Ten Signs Your Boss Hates You
1. Your job description, once well-established and well-understood by everyone in your department, is now in flux. Your boss gives you assignments and takes them away for no reason, to keep you off-balance.
2. Your projects and initiatives, once high priorities for your boss as well, now languish because you can’t get your boss to return your email messages or answer your questions.
3. Access to your manager that you took for granted before is now limited or unavailable completely. Where you were your manager’s confidante before, now you can’t even get on his or her calendar.
4. Your co-workers ask you “What happened between you and the boss? You were a trusted adviser to our manager and now you’re on the outs — what’s the story?”
5. Perks of the job that were in place for months or years — first-class or business-class travel, for instance, or a budget for professional development and conferences — disappear without explanation.
6. Your boss makes changes that affect your work and doesn’t tell you about them, so you have to learn about them through the grapevine. Your boss is sending you a signal, and the signal is “You’ve messed with the wrong person!”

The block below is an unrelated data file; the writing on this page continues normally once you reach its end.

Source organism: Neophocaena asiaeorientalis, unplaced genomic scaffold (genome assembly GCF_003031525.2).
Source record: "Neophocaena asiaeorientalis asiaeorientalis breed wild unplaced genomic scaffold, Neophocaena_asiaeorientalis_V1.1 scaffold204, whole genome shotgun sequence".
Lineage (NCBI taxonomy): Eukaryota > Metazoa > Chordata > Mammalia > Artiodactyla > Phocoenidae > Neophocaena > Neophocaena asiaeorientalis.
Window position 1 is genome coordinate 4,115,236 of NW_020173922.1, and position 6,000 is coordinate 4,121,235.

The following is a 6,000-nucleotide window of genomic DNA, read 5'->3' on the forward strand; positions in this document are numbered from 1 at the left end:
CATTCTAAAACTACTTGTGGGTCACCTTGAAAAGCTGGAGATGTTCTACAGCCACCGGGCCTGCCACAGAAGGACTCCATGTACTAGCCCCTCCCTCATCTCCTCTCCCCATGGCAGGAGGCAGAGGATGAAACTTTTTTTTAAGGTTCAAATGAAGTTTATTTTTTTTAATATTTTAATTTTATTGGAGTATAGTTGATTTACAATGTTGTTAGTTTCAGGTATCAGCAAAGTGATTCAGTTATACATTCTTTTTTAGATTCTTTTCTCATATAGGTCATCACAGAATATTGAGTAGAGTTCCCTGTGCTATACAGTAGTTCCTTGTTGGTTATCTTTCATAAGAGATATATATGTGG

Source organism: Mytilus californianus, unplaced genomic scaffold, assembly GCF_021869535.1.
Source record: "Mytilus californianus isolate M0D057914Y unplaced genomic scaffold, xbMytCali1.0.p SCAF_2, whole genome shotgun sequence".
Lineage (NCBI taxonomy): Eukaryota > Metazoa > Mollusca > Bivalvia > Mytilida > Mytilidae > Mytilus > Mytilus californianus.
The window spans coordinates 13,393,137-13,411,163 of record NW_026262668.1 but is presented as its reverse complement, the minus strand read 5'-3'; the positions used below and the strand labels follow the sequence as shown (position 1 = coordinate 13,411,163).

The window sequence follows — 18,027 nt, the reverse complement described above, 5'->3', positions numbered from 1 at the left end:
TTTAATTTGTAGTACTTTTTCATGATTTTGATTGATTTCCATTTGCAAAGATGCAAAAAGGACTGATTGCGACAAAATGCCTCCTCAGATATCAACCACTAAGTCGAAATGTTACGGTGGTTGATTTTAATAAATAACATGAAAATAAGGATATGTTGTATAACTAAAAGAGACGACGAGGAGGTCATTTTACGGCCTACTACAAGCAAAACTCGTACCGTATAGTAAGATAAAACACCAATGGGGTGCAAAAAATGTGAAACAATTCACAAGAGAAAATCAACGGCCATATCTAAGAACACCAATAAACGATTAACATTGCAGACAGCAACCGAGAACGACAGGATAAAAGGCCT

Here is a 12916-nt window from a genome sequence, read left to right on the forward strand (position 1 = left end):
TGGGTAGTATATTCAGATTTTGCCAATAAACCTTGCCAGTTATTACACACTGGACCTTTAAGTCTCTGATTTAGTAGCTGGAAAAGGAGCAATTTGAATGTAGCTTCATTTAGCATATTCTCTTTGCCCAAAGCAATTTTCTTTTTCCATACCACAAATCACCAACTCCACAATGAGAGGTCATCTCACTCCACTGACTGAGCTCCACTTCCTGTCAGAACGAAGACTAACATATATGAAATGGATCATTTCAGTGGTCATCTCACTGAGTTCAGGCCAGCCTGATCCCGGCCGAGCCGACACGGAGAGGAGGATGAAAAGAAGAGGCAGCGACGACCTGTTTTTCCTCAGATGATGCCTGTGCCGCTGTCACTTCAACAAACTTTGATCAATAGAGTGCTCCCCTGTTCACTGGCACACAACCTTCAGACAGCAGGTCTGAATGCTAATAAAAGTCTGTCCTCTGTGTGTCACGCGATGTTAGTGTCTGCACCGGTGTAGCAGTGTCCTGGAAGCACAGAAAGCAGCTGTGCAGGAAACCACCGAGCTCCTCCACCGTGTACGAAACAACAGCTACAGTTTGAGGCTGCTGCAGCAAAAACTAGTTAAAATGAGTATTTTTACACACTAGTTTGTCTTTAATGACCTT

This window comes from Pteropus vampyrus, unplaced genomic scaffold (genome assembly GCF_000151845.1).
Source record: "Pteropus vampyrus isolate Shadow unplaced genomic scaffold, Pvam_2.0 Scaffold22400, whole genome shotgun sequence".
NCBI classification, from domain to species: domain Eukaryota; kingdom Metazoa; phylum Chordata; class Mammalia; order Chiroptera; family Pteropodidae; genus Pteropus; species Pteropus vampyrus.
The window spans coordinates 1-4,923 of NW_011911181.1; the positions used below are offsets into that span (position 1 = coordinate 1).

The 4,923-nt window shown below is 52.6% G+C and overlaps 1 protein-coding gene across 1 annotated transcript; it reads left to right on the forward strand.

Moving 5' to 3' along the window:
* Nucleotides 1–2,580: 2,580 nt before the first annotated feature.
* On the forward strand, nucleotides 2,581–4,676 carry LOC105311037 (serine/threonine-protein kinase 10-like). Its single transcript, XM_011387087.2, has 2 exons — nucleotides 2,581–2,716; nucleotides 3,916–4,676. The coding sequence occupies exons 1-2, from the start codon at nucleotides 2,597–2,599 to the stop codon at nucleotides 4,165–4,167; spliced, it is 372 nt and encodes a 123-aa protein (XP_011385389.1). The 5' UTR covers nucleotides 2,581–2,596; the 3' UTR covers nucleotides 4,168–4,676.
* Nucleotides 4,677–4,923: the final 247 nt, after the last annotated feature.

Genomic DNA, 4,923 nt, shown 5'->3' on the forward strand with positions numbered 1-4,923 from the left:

7. Your boss puts you down — via email, face-to-face and maybe even in front of other people.
8. Your boss second-guesses you at every opportunity, especially when other people are involved — to embarrass and demoralize you.
9. You don’t have a good answer to the question “What will I be working on in my job six months from now?”
10. Your boss shuts you out of important conversations and decision processes, to make sure you know you are not in his or her inner circle.
When you realize that you’re on the outs with your boss, can anything be done? The first question for you to ask is “What does your current job have to give you that you haven’t gotten already?” If there is something very special and valuable for you to learn or accumulate at your job before you move on, then you may opt to stick it out and get the good stuff, putting up with your manager’s slights and insults as best you can.
You can speak up and ask your manager “Is there something awry in our relationship that we need to talk about?” but if your boss were able to verbalize his or her feelings, s/he would have done that already.
Your best bet is to start a stealth job search and move to a healthier place with a grown-up boss who can talk about things on his or her mind instead of acting out like an eight-year-old.
There is a bright side to getting the cold shoulder from your boss, however; once you’ve had the experience, you’ll spot the warning signs more easily the next time. Take the learning and go — because only the people who get you, deserve you!
Source : Forbes